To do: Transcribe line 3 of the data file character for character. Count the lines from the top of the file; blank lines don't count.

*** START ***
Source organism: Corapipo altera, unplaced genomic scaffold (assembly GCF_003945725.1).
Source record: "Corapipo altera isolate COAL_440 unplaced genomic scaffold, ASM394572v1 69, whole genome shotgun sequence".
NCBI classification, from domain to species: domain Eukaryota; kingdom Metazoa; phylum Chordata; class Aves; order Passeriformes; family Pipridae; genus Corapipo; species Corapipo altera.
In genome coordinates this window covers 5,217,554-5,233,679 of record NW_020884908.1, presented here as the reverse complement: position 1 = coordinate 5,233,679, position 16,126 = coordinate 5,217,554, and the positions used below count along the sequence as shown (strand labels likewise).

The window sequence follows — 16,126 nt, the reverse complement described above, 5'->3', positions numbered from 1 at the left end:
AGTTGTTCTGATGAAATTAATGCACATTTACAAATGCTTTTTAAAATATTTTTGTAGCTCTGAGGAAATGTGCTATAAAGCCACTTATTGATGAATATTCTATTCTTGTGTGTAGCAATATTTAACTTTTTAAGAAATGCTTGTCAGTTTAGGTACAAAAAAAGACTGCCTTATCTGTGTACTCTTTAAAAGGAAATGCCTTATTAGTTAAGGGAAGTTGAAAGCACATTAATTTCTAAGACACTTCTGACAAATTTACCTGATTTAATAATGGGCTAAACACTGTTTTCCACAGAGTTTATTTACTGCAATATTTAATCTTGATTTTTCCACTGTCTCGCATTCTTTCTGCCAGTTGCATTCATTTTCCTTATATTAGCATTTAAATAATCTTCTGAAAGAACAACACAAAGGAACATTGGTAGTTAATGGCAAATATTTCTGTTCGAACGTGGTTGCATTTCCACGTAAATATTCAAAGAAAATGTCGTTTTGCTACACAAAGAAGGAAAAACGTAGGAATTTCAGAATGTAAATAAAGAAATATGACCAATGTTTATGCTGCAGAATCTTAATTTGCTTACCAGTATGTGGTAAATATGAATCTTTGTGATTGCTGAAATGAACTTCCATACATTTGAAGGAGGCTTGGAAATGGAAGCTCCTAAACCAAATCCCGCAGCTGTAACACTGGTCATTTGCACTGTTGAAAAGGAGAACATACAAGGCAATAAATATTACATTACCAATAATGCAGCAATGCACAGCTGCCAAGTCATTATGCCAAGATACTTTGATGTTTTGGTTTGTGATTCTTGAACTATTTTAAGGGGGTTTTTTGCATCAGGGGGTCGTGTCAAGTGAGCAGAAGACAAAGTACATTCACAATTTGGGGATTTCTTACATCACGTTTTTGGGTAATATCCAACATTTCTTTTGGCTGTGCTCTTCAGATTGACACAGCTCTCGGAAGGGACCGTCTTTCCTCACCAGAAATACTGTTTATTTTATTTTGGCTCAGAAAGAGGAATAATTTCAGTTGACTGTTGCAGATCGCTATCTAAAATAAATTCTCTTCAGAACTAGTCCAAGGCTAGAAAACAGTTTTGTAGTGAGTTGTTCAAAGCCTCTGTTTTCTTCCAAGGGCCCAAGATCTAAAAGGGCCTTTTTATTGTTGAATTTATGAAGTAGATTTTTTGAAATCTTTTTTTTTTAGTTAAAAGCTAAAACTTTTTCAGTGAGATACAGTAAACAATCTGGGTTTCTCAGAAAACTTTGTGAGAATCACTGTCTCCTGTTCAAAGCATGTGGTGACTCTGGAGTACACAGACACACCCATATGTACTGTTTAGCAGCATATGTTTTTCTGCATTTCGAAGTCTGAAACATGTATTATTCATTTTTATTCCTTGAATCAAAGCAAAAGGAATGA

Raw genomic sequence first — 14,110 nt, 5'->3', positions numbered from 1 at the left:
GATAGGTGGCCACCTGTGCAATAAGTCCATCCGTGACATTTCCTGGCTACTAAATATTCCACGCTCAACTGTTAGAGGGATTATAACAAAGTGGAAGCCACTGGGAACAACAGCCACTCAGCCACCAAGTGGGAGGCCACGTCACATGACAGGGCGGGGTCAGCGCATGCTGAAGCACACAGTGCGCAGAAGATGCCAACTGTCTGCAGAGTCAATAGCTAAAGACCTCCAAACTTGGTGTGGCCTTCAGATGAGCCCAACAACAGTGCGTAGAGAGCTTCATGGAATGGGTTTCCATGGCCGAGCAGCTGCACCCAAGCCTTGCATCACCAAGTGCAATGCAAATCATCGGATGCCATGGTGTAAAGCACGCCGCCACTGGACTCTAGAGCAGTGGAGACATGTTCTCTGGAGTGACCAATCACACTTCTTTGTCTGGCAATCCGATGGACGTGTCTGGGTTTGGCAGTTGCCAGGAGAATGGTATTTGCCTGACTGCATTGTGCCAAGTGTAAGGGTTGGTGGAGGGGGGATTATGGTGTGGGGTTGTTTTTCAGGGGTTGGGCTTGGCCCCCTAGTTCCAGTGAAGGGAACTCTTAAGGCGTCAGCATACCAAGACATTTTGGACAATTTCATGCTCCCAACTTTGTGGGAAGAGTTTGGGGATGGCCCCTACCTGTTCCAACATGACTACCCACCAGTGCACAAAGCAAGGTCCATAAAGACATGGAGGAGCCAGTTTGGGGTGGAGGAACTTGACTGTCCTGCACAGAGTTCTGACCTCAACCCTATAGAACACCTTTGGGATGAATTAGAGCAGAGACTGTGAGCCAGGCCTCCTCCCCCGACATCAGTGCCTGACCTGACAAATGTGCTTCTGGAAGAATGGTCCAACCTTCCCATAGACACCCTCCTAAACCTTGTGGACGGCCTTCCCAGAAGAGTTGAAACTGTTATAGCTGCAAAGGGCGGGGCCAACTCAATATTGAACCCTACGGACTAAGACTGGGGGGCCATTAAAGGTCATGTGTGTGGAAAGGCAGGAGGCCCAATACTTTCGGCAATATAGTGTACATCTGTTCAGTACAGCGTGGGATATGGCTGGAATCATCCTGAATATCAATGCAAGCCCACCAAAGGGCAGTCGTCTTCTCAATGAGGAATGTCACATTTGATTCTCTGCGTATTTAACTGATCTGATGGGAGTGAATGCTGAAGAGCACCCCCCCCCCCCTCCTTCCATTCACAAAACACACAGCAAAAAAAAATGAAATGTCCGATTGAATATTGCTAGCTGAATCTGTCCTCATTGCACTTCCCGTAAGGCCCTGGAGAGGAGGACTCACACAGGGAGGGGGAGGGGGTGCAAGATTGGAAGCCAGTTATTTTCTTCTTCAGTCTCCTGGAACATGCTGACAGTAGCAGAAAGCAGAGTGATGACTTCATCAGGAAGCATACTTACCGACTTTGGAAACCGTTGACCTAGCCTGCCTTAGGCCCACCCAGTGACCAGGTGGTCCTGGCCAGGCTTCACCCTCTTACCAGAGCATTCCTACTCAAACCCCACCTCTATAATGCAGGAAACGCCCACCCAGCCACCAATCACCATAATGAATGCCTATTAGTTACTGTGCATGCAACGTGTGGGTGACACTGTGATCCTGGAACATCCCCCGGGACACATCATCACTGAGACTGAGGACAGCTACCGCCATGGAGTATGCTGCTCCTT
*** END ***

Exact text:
NCBI classification, from domain to species: domain Eukaryota; kingdom Metazoa; phylum Chordata; class Aves; order Passeriformes; family Pipridae; genus Corapipo; species Corapipo altera.